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Martha and the Vandellas is blasting from a nearby television set, neighbors are fighting in another apartment, while beneath all the hubbub, something more gruesome is playing out. Muffled sounds of a struggle combine with frantic thrashing, as Boston Strangler cranks out another chorus of “Nowhere To Run,” and audiences are sucked back to the 1960s.
In this whip-smart dramatization of those infamous killings – which started in 1962 – the people of Boston soon learned to keep their doors locked. 13 strangulations took place over three years, executed with cool-headed precision by a calculating assailant. Boston Strangler, circa 2023, attacks from a journalistic angle rather than looking to mirror anything in Richard Fleischer’s 1968 version, which starred Henry Fonda and Tony Curtis.
The hard-hitting journalists in question were Loretta McLaughlin (Keira Knightley) and Jean Cole (Carrie Coon), who systematically pieced together crucial clues the Boston police department had overlooked. Aided and abetted by Detective Conley (Alessandro Nivola), Loretta spearheaded a series of articles which uncovered negligence in police procedures, while forcing those officers into action.
What writer and director Matt Ruskin does in telling this story is hark back to serial killer aficionado David Fincher. There are hat tips to Se7en, tonal acknowledgements towards Mindhunter, while composer Paul Leonard-Morgan does his best to use sparing amounts of piano in his musical journey into madness.
As the story loops back on itself before carrying on to its open-ended conclusion, Boston Strangler addresses a number of sticky issues. Gender politics, which still camped out in the prehistoric era around that time, come under heavy fire as both Loretta and Jean are subjected to workplace prejudice. Chainsmoking men hunker down over ash infested typewriters, while any female journalists are confined to lifestyle puff pieces.
Only Jack Maclaine, (Chris Cooper) editor in chief of The Record American, offers any support when Loretta first approaches him with a low-key story on seemingly unrelated murders. That this small piece starts an avalanche of interest and interlinking leads, which in turn threatens to bring down the Boston police department is half this film’s appeal.
By focusing on the murders seen through the eyes of Loretta, Ruskin cleverly makes this subject matter feel contemporary. Internal monologues told from her perspective allow audiences inside this story in the most effective way, granting them insight into an era where women were fighting for more than just respect at work.
For that reason, although violence and the acts themselves are part of this tale, almost everything is implied – a tactic which is aided in no small measure by some savvy sound design. When autopsy photos and crime scene snapshots are used, their impact is directly felt by Loretta and Jean. Misogynistic acts of degradation as depicted, are there to underline the inherent threat everyone feels, which in turn gives Boston Strangler momentum.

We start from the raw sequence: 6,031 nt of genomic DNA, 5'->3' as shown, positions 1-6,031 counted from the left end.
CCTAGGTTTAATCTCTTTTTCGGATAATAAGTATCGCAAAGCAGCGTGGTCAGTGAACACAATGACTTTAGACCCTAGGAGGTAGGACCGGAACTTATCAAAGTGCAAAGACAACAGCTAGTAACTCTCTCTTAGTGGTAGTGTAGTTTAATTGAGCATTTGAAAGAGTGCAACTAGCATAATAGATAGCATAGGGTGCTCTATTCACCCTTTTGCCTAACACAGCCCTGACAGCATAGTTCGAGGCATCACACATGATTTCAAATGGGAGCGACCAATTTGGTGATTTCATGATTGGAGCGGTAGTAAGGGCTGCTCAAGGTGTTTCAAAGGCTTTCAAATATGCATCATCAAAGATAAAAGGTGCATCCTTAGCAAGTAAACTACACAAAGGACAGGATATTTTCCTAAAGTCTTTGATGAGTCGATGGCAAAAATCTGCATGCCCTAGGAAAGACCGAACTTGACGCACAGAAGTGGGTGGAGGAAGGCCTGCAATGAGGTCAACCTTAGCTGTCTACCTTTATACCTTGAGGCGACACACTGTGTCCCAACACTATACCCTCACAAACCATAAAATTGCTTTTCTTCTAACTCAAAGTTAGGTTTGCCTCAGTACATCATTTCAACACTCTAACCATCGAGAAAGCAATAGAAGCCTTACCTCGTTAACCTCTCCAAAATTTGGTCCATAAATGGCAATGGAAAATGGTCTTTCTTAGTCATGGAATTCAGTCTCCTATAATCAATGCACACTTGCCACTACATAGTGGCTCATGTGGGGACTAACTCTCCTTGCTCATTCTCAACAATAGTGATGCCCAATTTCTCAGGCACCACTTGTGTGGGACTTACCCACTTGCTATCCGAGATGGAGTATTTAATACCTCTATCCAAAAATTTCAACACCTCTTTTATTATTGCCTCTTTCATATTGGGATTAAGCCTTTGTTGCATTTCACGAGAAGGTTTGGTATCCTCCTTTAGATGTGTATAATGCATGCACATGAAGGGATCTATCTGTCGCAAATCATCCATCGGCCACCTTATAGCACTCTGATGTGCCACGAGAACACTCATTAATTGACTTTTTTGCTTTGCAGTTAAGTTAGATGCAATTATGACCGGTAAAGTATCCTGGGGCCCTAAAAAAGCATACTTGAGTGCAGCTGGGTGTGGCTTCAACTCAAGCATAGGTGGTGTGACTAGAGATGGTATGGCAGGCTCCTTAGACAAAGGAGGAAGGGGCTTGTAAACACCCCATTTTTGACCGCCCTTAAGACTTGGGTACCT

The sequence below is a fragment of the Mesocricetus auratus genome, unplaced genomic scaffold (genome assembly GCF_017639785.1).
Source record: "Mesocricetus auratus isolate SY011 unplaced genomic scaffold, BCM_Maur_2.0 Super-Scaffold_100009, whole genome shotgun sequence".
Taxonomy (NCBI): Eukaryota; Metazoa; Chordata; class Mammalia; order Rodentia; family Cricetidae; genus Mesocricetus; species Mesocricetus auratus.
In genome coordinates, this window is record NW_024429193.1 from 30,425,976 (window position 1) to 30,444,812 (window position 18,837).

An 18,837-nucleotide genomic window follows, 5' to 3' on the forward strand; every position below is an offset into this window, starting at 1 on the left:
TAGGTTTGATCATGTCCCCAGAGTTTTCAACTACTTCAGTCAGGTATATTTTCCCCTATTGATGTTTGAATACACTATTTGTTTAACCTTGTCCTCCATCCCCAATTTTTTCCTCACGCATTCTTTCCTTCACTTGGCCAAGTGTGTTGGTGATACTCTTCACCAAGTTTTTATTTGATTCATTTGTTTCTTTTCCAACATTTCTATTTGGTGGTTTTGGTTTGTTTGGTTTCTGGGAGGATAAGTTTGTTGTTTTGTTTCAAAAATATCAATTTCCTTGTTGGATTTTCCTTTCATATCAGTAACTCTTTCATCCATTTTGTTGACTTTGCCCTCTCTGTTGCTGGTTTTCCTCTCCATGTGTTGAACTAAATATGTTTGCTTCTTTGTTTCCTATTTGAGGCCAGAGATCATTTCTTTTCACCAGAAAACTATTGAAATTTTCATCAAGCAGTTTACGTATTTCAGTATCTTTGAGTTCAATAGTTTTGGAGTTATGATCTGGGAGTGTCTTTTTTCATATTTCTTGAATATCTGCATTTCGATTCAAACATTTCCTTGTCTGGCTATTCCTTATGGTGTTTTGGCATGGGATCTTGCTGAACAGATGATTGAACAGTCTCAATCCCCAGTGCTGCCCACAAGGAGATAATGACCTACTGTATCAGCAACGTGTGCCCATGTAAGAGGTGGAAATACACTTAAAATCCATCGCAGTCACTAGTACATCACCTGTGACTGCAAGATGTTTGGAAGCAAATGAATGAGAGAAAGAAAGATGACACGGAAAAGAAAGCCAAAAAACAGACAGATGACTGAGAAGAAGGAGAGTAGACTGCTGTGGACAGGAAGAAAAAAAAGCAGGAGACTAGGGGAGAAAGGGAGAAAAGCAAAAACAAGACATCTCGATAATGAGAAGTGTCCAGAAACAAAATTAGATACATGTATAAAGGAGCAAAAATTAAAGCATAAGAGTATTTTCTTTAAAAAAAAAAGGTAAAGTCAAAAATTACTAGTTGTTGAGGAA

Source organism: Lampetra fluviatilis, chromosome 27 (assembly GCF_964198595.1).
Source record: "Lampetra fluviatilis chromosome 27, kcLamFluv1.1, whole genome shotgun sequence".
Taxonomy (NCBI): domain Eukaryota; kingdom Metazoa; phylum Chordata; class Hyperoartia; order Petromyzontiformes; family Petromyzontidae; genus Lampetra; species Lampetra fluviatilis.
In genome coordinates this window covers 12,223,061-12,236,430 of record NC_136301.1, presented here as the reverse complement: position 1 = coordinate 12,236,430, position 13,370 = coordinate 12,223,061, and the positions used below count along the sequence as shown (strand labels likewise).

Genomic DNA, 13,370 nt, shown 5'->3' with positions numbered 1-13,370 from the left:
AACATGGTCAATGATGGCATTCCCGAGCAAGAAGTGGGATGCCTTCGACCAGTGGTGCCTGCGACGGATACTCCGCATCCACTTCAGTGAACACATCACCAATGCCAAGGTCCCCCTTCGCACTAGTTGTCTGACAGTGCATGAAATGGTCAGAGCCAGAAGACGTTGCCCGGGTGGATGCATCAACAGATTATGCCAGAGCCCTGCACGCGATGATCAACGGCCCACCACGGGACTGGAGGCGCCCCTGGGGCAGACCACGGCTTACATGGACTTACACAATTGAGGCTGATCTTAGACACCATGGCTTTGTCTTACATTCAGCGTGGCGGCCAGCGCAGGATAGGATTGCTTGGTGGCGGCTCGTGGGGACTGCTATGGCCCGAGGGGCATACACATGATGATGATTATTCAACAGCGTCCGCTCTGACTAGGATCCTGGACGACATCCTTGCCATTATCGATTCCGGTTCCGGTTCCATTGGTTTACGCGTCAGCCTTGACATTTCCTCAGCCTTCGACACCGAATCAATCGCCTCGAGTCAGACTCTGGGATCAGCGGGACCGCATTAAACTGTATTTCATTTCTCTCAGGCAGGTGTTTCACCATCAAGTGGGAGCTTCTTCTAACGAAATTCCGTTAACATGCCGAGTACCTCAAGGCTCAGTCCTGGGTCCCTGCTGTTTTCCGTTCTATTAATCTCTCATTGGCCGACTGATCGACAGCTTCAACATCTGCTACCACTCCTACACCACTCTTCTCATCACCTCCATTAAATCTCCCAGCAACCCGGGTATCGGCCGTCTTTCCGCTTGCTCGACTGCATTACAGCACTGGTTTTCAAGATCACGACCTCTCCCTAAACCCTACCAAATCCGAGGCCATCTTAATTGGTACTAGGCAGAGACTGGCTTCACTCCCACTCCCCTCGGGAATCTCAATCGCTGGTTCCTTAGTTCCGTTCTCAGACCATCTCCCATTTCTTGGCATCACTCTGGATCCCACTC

In an equally important subplot, which explores the pressure placed on women to remain homemakers, Loretta is perpetually undermined by her husband’s (Morgan Spector) family, who belittle her trailblazing approach. As the media coverage escalates and threats start following her home, this film maintains a tonal balancing act which ensures no plot lines are ignored.
Even the suspects who are brought in for questioning throughout Boston Strangler get some degree of progression. Albert DeSalvo (David Dastmalchian), Daniel Marsh (Ryan Winkles), and George Nassar (Greg Vrotsos) amongst others are offered fleeting but effective characterizations – increasing dramatic substance overall, which makes the end product infinitely more engaging while ensuring it remains an effective thriller up until the closing credits.
Released into the streaming market in an age of gender empowerment, where understanding, acceptance, and fluidity are watch words ignored only by the ignorant – Boston Strangler has more to say than some might think by promoting a forthright, focused, and professionally progressive approach in those central performances. Roles which are only made to look easy by Knightley and Coon, purely because they embody them so effortlessly.
However, there is no denying that beyond some fine work from a solid ensemble cast including Bill Camp (Commissioner McNamara), and Rory Cochrane (Detective Deline), Boston Strangler succeeds in adding another intriguing entry to this overcrowded genre. Not only that but going on this evidence, Ruskin may well have made a film which combines elements of Se7en and All the President’s Men – without diminishing the impact of either.
Packed with solid performances from Oscar winners and nominees alike, ‘Boston Strangler’ delivers on all fronts as Keira Knightley, Carrie Coon, and Chris Cooper bring it home for Hulu.
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